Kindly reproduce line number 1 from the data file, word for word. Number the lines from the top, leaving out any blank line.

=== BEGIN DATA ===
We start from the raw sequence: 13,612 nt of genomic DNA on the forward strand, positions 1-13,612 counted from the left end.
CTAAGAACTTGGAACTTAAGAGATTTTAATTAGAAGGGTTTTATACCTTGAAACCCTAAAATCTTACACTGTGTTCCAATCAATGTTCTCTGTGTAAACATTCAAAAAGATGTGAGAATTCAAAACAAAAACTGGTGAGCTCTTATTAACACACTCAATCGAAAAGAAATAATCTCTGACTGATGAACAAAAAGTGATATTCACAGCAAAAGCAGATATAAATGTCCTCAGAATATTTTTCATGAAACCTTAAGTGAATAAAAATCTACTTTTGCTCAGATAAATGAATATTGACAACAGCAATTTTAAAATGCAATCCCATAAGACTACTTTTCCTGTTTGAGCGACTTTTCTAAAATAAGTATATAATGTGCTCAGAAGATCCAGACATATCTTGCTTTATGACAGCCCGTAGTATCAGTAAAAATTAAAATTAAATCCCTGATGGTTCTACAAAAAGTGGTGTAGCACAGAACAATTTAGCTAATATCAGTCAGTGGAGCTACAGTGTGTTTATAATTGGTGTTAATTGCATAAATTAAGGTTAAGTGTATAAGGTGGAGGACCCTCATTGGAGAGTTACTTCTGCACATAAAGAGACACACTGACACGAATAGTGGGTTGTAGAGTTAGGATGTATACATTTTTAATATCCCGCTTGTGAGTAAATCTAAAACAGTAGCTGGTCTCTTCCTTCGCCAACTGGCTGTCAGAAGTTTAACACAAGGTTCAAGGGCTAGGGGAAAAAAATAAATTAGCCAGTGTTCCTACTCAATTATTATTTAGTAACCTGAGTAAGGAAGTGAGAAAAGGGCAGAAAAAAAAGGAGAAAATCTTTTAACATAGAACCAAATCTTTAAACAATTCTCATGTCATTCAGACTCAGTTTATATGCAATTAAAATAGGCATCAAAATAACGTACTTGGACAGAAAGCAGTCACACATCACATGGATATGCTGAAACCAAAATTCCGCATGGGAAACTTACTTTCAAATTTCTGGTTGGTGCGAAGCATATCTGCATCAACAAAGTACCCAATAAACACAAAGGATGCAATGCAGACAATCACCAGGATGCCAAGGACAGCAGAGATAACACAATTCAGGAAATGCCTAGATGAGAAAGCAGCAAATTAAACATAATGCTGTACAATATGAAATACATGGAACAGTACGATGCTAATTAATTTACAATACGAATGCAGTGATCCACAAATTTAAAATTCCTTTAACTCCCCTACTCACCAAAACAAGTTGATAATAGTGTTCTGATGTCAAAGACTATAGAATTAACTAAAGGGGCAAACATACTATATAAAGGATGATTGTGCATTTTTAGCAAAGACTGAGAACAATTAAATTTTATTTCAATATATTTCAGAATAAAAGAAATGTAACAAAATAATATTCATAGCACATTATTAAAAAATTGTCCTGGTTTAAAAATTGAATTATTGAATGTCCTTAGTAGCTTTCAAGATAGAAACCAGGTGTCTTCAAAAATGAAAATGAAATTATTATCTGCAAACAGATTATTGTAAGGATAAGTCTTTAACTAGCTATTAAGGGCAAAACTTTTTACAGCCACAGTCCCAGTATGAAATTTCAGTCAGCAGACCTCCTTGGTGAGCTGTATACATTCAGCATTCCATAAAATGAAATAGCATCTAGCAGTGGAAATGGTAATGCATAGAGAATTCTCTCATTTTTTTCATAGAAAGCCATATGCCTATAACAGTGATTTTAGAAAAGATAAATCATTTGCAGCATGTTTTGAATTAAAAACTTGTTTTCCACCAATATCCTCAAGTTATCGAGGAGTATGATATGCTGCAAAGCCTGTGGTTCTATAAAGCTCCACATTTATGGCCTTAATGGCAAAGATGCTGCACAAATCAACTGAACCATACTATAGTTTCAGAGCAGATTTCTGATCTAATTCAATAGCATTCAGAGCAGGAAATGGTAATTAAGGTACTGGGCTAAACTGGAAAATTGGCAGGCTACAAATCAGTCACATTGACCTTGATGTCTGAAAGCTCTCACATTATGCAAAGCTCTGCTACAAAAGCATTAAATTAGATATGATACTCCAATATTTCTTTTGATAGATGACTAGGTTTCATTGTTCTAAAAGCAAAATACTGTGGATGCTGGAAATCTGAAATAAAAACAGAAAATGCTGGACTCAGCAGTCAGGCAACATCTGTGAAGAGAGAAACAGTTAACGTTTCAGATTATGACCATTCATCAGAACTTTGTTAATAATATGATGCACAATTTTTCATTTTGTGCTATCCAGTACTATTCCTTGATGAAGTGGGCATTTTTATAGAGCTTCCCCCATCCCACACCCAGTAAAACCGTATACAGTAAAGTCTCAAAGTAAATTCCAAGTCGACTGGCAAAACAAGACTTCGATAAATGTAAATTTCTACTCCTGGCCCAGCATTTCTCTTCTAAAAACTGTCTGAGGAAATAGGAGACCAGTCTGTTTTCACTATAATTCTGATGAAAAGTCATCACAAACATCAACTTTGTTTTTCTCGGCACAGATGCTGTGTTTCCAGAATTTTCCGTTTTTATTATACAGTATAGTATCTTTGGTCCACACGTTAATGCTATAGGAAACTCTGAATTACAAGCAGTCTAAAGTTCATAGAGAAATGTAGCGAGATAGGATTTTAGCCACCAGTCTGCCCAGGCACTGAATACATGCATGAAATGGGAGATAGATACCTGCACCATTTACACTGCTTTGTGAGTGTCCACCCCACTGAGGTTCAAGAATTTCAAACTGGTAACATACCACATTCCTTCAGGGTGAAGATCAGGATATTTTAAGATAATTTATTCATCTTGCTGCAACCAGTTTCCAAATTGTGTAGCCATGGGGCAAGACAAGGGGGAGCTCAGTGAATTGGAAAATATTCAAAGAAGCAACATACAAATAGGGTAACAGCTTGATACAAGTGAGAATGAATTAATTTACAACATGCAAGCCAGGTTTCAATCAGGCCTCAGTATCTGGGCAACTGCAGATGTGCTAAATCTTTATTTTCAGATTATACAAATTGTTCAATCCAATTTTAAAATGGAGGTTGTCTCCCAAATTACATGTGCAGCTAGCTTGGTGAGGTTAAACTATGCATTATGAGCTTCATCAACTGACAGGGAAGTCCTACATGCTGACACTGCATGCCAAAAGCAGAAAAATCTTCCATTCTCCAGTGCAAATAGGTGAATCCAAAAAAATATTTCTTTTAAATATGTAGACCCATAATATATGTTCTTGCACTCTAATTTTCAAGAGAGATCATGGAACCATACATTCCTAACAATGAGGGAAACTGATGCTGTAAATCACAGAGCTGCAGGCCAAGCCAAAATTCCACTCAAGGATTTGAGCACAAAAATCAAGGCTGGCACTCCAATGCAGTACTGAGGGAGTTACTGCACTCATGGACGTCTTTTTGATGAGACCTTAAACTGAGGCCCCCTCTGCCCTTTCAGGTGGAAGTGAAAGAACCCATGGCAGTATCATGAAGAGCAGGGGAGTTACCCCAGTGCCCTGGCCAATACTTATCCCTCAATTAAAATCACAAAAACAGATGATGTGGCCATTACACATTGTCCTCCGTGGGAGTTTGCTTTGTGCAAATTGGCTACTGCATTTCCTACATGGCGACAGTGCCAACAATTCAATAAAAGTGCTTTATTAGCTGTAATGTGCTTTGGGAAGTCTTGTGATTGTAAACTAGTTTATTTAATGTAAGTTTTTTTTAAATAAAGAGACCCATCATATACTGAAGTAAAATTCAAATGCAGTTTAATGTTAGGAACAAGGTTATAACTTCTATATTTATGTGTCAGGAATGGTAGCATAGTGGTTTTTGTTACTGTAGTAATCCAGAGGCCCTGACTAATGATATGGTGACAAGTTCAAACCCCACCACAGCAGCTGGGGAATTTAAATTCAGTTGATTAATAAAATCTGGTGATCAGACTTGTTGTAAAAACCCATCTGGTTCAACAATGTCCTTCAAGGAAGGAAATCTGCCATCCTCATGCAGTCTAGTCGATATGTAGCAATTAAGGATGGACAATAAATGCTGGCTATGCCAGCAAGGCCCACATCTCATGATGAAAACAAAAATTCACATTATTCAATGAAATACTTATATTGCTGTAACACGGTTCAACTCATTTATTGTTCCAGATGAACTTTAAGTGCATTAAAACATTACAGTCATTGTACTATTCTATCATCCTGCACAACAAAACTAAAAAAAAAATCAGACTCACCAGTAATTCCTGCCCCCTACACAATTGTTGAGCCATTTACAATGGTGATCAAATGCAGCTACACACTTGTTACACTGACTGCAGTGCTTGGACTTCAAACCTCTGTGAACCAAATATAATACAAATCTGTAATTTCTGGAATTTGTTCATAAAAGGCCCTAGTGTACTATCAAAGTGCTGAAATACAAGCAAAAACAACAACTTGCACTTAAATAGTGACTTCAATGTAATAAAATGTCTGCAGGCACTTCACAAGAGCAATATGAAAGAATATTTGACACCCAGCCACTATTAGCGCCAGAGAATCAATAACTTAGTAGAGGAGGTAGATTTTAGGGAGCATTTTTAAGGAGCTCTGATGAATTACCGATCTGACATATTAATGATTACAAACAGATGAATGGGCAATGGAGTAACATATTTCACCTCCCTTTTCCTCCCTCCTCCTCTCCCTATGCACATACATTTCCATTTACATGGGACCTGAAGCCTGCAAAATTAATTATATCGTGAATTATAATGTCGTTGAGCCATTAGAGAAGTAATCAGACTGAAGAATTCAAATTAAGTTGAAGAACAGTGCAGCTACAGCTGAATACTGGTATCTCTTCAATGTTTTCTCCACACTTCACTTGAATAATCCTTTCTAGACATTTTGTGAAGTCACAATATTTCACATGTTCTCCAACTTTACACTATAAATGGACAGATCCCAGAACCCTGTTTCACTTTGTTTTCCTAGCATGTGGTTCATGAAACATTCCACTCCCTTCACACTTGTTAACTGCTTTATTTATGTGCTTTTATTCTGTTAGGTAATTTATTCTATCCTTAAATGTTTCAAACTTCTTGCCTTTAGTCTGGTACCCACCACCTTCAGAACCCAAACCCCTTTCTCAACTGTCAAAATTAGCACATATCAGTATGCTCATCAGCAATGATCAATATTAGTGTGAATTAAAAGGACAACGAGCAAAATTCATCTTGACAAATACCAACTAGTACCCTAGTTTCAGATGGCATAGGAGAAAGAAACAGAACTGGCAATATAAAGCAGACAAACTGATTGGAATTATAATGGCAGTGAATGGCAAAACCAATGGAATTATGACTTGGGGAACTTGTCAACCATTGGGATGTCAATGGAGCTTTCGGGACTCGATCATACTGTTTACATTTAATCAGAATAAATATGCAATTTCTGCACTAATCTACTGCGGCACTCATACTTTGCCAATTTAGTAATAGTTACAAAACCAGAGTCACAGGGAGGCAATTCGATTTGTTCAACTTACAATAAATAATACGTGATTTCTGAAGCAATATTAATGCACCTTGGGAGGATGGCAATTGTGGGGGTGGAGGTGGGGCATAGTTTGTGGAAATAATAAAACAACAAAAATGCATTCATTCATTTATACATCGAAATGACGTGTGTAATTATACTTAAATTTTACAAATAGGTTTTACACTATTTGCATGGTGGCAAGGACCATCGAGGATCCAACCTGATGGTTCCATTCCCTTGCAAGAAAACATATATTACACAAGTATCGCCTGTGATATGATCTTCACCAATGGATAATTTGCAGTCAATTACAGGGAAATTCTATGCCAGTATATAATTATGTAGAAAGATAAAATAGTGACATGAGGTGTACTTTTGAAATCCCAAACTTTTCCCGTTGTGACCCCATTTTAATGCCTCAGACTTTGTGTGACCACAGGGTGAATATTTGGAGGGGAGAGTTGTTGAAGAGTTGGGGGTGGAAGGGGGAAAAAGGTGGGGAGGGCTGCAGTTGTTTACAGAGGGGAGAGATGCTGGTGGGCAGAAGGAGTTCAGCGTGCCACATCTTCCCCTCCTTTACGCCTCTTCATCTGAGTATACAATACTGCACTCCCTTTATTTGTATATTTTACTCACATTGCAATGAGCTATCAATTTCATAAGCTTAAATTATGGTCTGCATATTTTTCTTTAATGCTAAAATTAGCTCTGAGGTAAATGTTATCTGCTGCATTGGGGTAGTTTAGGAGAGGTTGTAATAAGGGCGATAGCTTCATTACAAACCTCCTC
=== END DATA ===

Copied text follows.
We start from the raw sequence: 13,612 nt of genomic DNA on the forward strand, positions 1-13,612 counted from the left end.